Text styles

Headings are important (this is "Heading 2")

Search engines use the headings to index the structure and content of your web pages.

Users often skim a page by its headings. It is important to use headings to show the document structure.

<h1> headings should be used for main headings, followed by <h2> headings, then the less important <h3>, and so on.


This page template makes the page title the Heading 1. You should not use the "Heading 1" option in the text editor.

Using headings

Ensure that there is a page structure to your content. The section "Using headings" is of the same importance and is not a sub heading of "Headings are important" so it is also a "Heading 2".

Creating hierarchy (this is "Heading 3")

This section is a subsection under the "Using headings" section so it receives a "Heading 3" style. It is important to note that headings are not primarily use to make thing look the way you want them to look. 

Making sibling content (this is "Heading 3")

Really this is just bogus content to show that you can have two sections with a "Heading 3" under a "Heading 2." In practice you would only do this as long as the hierarchy of you your content is followed. This section would be another point in the conversation under "Using headings.

Child of a child (this is "Heading 4")

Using a "Heading 4" is a pretty rare occurrence in the websites we are making. In practice to go to the 3rd level subheading on a page would only happen in a long document, like graduate field hand book.

Guidelines on bold and italics

Using bold

The <strong> element is for content that is of "strong importance," including things of great seriousness or urgency (such as warnings). This could be a sentence that is of great importance to the whole page, or you could merely try to point out that some words are of greater importance compared to nearby content.


Like other elements, bold/strong has semantic meaning and should only be used for creating a sense of urgency. Bold is not to be used for decoration.

Using italics

In alignment with the AP Style guide, lean toward not using italics. Exceptions would be specific citations in faculty publications listings, or latin words.

Special classes

There are  some special classes available to use in the "Styles" dropdown in the editor toolbar. 


Eyebrow is a special style only to be used as a subtitle on photo text blocks.


Introduction is used in the first introduction paragraph on landing pages. It can also be used as the first paragraph on basic pages.


"Notice" is a class added to a block of text to really make it stand out as important.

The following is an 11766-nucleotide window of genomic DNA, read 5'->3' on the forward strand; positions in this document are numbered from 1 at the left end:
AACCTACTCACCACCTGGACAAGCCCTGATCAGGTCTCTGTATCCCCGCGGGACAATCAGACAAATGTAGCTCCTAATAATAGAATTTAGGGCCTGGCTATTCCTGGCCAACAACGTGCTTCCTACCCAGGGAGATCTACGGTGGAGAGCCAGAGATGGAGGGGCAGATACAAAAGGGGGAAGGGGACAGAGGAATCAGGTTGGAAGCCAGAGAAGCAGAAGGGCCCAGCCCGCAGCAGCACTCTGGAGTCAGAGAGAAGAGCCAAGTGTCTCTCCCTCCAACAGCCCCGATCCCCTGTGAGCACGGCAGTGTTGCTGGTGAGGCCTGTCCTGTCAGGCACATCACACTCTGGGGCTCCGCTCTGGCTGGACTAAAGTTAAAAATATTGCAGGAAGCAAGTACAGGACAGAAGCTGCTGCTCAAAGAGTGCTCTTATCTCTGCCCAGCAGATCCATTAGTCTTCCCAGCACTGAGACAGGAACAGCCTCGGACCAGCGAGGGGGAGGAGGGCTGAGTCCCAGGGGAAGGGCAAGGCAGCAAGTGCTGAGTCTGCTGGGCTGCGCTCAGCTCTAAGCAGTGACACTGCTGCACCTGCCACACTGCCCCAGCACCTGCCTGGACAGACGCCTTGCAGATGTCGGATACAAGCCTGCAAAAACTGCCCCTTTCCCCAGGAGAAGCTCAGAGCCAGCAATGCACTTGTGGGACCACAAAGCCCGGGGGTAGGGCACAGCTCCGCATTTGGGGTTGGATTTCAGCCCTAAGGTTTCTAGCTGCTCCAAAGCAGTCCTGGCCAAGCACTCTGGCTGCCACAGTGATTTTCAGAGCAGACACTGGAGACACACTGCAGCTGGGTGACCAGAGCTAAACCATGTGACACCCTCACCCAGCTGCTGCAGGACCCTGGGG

Add-drop ends on October 1 for all classes


"Alert" is used for important, time critical announcements. The difference between "Notice" and "Alert" is somewhat subjective.

If you miss add-drop you will receive an F


"Arial" is a special use class to change the font family to Arial so it will properly display special characters, primarily in Native American words such as Gayogo̱hó:nǫɁ


Basic table usage

A table is theoretically a HTML spreadsheet. Basic tables should only have simple content in each cell. Each column should have a content field, and each row should be a collection of fields for a specific record.

First name Last name
Bob Marteal
Scott Haber
Mark Wilson
Jon Fishman

Layout tables

It is possible to use tables to layout blocks of content, as long as each row continues to be one record.

Person Location
Bob Marteal
Web designer
Richmond, VA
Scott Haber
Content coordinator
Ithaca, N.Y.
Mark Wilson
Drupal developer
Ithaca, N.Y.
Jon Fishman
Safety coordinator
Somewhere, ME

Things to avoid

Do not use tables to layout blocks of content in a column layout. Don't make a table with out a header row. 

  • Should be lowercase when they come before the word department, capitalized when Department is first:

  • Department of Classics
  • classics department
  • Only capitalize proper names in a department name when name comes first:

  • East Asian studies program
  • English department
  • history department
  • Here are general guidelines about EC wording:

  • Use specific grant names, when possible. When grant names are used, there’s no need to include “Engaged Cornell” or “Office of Engagement Initiatives.”

  • When you do need to use a unit name, use “Office of Engagement Initiatives.” This is the unit that gives grants and awards, holds workshops, sponsors events, etc.

  • “Engaged Cornell” is an ethos, a philosophy, a spirit. It can’t do things like make grants. 


Blockquotes are used to call out a quotation. Do not add italics, or bold, or eyebrow or any other styles to a blockquote. They are designed purposefully and if left alone they will be consistent across all of your quotes.

Yesterday I staked off the ground on the hill for an orchard. I want to get 1,000 apple trees agrowing.

—Ezra Cornell